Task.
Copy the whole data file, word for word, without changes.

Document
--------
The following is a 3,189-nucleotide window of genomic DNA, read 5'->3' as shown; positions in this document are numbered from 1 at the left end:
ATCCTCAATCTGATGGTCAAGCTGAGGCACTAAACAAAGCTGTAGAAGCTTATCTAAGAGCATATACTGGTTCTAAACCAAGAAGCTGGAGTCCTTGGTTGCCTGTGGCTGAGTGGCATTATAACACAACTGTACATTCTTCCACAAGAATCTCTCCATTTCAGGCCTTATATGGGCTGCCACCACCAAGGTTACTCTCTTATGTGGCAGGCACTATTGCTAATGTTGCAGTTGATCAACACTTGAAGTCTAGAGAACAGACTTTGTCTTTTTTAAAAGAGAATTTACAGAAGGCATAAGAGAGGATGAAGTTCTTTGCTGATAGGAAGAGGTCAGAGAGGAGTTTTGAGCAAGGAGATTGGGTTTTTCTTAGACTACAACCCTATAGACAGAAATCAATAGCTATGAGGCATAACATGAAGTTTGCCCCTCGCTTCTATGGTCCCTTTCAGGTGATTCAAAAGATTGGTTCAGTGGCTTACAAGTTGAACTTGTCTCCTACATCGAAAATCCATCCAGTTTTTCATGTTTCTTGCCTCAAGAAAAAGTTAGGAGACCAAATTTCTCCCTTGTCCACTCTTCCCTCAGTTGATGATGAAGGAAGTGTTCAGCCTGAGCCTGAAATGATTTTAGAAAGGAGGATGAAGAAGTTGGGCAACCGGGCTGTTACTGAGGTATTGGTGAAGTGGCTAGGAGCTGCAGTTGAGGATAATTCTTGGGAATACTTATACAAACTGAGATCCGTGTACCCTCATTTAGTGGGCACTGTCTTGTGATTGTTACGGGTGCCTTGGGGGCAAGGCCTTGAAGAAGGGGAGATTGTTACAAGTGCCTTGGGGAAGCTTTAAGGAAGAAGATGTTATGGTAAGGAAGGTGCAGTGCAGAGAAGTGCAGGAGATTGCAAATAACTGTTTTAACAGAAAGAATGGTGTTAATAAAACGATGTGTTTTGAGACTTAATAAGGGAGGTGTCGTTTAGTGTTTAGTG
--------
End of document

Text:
The following is a 3,189-nucleotide window of genomic DNA, read 5'->3' as shown; positions in this document are numbered from 1 at the left end:
ATCCTCAATCTGATGGTCAAGCTGAGGCACTAAACAAAGCTGTAGAAGCTTATCTAAGAGCATATACTGGTTCTAAACCAAGAAGCTGGAGTCCTTGGTTGCCTGTGGCTGAGTGGCATTATAACACAACTGTACATTCTTCCACAAGAATCTCTCCATTTCAGGCCTTATATGGGCTGCCACCACCAAGGTTACTCTCTTATGTGGCAGGCACTATTGCTAATGTTGCAGTTGATCAACACTTGAAGTCTAGAGAACAGACTTTGTCTTTTTTAAAAGAGAATTTACAGAAGGCATAAGAGAGGATGAAGTTCTTTGCTGATAGGAAGAGGTCAGAGAGGAGTTTTGAGCAAGGAGATTGGGTTTTTCTTAGACTACAACCCTATAGACAGAAATCAATAGCTATGAGGCATAACATGAAGTTTGCCCCTCGCTTCTATGGTCCCTTTCAGGTGATTCAAAAGATTGGTTCAGTGGCTTACAAGTTGAACTTGTCTCCTACATCGAAAATCCATCCAGTTTTTCATGTTTCTTGCCTCAAGAAAAAGTTAGGAGACCAAATTTCTCCCTTGTCCACTCTTCCCTCAGTTGATGATGAAGGAAGTGTTCAGCCTGAGCCTGAAATGATTTTAGAAAGGAGGATGAAGAAGTTGGGCAACCGGGCTGTTACTGAGGTATTGGTGAAGTGGCTAGGAGCTGCAGTTGAGGATAATTCTTGGGAATACTTATACAAACTGAGATCCGTGTACCCTCATTTAGTGGGCACTGTCTTGTGATTGTTACGGGTGCCTTGGGGGCAAGGCCTTGAAGAAGGGGAGATTGTTACAAGTGCCTTGGGGAAGCTTTAAGGAAGAAGATGTTATGGTAAGGAAGGTGCAGTGCAGAGAAGTGCAGGAGATTGCAAATAACTGTTTTAACAGAAAGAATGGTGTTAATAAAACGATGTGTTTTGAGACTTAATAAGGGAGGTGTCGTTTAGTGTTTAGTG